Muke asks, “How can a thinking, rational adult be an atheist?” And robwicks says, “If they are sincere in their search for the truth, God will not abandon them.” When I read that, I just had to respond. My apologies in advance to robwicks, Muke, Aelien or any other person out there who believes in the Hebrew/Christian/Islamic god. More power to you, I say. It is not my desire to put you down or convince you that you are wrong to believe or try to change you to my belief. But the question was asked: How can a thinking, rational adult be an atheist, and I intend to give you my answer.
My family are Mormons. We went to church every Sunday. And what do they teach you in Sunday School? God loves you. God answers prayers. Ask, and it shall be given you; seek, and ye shall find; knock, and it shall be opened unto you. (Luke 11:9)
Well, when I was eleven years old and my stepfather started molesting me, I tested out that precept. I tested it long, hard, and passionately. And guess what?
It didn’t work.
Robwicks says one must be sincere. Let me tell you, when you are down on your knees, begging God to make him stop, stop, stop. You can’t get much more sincere than that.
A few months ago, the leader of the Mormon church was on Larry King, and Mr. King asked him, “Does God always answer prayers?”
And the good old man said, “Yes. He always answers prayers, but sometimes he says no.”
Well, I’m sorry but I consider someone who would say no to an eleven-year-old girl’s prayer that she not be molested anymore to be a monster. Let me raise my hand here and say, “Hey you! God with the long white beard. If you exist, and if you looked down from your perfect Heaven and watched me being molested and then turned your back on my prayers, then I reject you. Utterly.”
And it’s not like mine is an isolated case. The world is filled with monstrous deeds against the helpless. Sexual abuse of children is not uncommon at all. It may seem rare to those who haven’t looked for it, for most of us survivors don’t talk about it casually (or at all) so most of our acquaintances (or even intimates) may be unaware of our history in this regard. But one learns to recognize one’s peers, and a personal story can draw a similar story from another. I have met many other women who were molested as children.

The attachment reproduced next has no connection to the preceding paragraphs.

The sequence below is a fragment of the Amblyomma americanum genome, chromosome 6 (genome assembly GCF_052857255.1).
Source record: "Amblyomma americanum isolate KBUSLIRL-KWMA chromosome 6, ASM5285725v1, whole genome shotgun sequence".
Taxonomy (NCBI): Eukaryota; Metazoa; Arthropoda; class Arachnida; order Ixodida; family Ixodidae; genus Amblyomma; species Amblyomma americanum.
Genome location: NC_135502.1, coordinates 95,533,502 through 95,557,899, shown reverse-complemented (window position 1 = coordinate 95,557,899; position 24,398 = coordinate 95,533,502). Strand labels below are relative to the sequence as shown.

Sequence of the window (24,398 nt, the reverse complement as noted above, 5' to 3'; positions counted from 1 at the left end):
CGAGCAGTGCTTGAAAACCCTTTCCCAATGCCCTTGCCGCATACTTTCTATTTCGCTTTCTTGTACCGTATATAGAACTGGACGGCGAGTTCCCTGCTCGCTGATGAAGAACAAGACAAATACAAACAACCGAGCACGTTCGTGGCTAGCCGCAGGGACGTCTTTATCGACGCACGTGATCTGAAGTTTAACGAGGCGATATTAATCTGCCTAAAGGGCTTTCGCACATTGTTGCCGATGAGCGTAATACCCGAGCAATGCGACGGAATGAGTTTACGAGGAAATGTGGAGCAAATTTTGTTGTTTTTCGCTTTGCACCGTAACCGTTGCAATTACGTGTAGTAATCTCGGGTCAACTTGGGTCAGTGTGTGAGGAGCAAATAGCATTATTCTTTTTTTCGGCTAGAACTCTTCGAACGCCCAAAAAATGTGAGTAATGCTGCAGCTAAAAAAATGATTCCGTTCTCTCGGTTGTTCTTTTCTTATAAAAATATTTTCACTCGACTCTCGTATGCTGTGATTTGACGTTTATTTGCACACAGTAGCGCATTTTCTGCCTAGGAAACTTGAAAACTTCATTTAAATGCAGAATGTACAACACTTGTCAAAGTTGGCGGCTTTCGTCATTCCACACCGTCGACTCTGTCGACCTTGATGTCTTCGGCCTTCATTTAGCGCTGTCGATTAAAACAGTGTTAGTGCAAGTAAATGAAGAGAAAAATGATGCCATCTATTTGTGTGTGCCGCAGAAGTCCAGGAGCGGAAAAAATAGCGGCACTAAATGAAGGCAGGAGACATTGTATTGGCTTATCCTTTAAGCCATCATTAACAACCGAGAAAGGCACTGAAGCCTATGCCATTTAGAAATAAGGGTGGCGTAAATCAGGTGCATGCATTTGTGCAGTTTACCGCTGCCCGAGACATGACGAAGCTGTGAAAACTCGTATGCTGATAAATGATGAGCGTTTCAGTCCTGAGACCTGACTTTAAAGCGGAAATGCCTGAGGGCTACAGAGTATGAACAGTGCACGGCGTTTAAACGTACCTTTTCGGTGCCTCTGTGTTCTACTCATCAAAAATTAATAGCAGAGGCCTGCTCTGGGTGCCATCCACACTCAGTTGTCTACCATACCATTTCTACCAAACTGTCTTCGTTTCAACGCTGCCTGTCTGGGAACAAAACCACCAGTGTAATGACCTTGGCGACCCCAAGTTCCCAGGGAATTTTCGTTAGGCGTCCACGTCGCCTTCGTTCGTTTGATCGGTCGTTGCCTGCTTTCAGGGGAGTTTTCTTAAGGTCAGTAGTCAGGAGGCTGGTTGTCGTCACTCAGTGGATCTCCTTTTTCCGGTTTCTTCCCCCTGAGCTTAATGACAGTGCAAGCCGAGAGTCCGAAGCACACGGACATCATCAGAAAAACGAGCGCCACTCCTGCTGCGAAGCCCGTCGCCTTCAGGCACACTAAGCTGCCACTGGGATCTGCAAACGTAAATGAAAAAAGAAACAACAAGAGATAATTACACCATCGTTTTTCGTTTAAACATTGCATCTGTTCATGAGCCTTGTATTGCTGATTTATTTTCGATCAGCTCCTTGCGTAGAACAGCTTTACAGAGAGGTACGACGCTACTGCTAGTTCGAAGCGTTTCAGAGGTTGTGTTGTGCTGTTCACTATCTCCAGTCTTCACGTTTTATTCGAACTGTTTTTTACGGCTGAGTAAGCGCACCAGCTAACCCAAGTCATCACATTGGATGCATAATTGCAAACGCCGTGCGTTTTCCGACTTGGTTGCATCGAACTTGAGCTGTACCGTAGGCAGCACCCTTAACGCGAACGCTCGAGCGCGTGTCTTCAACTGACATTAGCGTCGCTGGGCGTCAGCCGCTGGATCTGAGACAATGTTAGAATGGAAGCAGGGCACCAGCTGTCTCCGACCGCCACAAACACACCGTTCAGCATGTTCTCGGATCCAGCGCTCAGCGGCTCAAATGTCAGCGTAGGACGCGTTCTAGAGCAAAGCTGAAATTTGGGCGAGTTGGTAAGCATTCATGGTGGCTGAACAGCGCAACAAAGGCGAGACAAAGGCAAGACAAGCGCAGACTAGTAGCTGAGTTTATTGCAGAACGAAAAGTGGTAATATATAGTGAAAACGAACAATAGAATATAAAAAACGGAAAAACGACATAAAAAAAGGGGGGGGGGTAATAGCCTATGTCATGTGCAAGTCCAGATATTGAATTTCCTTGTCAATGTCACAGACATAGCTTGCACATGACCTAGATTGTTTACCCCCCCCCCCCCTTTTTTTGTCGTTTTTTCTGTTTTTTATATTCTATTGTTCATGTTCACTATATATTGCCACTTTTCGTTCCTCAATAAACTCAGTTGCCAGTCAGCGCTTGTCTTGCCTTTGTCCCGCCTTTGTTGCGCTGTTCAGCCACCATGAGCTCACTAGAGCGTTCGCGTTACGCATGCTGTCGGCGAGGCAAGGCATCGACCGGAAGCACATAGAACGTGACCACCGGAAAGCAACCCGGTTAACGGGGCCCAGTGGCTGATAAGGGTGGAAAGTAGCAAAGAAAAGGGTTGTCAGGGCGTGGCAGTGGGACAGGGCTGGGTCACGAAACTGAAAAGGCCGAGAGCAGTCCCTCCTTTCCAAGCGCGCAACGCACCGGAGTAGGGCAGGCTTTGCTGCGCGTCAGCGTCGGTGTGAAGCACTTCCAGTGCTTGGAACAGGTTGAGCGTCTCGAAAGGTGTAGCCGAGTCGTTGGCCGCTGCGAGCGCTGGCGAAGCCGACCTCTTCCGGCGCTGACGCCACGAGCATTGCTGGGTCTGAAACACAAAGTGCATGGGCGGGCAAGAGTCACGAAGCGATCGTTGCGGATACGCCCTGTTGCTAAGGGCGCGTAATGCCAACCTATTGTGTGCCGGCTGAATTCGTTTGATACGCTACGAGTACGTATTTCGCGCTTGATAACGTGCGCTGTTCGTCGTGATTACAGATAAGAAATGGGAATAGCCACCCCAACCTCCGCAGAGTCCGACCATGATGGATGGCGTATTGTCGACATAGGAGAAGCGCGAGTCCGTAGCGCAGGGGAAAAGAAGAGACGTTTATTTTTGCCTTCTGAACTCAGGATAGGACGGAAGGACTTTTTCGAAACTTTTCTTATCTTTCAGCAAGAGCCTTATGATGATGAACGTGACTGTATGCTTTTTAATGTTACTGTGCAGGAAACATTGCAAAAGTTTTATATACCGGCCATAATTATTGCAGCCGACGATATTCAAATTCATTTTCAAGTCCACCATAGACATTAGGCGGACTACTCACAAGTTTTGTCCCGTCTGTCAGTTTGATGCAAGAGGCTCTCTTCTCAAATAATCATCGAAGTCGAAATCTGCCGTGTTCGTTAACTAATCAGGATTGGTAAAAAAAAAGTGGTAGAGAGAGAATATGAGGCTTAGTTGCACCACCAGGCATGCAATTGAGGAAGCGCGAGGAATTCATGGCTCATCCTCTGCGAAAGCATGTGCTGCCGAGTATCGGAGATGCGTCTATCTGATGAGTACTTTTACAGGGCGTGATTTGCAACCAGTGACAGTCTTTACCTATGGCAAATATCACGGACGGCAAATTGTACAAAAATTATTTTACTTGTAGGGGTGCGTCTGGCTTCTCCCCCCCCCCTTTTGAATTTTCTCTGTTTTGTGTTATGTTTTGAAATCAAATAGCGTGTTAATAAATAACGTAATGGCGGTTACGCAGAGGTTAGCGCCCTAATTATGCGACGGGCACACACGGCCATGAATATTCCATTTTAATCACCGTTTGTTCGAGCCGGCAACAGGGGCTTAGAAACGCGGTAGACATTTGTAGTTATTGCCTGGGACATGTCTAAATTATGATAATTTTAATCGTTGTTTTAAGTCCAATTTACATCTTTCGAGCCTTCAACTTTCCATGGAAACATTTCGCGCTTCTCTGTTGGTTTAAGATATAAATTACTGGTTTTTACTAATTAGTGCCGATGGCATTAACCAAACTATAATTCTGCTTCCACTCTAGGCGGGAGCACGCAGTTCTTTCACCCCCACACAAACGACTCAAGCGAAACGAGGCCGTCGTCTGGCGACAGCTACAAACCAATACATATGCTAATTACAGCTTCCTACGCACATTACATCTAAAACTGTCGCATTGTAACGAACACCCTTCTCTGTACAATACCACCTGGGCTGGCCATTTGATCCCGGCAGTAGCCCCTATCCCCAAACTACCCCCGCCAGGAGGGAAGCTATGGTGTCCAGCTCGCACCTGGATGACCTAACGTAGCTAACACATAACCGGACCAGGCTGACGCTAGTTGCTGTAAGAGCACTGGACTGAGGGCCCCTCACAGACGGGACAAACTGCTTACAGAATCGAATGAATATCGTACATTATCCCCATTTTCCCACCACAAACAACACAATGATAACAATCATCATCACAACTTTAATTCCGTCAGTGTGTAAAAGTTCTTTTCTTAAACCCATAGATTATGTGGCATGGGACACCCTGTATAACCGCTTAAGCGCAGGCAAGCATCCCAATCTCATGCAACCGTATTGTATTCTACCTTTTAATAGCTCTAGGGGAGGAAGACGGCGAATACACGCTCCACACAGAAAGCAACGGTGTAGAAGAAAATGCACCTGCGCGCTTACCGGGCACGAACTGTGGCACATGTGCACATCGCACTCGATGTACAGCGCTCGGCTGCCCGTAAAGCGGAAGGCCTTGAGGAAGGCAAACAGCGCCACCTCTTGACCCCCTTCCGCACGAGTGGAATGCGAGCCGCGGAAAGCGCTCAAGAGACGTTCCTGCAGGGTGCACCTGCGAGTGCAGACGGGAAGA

And here’s something else. Most of us can’t get over it. Ever. I’m 56 years old now and my life has been strongly shaped by those things which happened to me all those years ago. And this is also true of my friends who have had similar experiences. Some of these women became super-religious because of their experiences; others moved in the opposite direction. But it makes no difference. Whether we believe in and pray to God or not, we still don’t get over the effects of the abuse.
My experience didn’t turn me into an atheist over night. I attended the church-run seminary for four years. I went to a church-owned university and took religion classes like crazy. I read the scriptures, and other books on religion. I prayed longer, more often, more fervently. I truly searched for answers for a long time. I think if I’d been a Catholic I’d have become a nun.
But within the Christian dogma, I never found an adequate answer to the question of why there is so much evil in the world and why God doesn’t help.
For a while, I denied the existence of any god, what Robwicks calls strong atheism. But now I’m not sure. I’ve had some experiences which don’t seem to fit into a purely atheistic framework. And all those years of praying and religious observance are as hard to get over as the sexual abuse. It’s part of me, and there’s no way to let go of it. I play at goddess worship or paganism, but it’s only play. I don’t really believe in the goddess any more than I believe in the god with the long white beard.
I think there is probably something more to the universe than meets the eye. I hope there is. And perhaps that is what one might call God. But I doubt that when I die that my personality, my Susan-ness, my memories will continue. I wish they would. Like you Christians and Muslims, I would like to be immortal. But wishful thinking don’t make it so.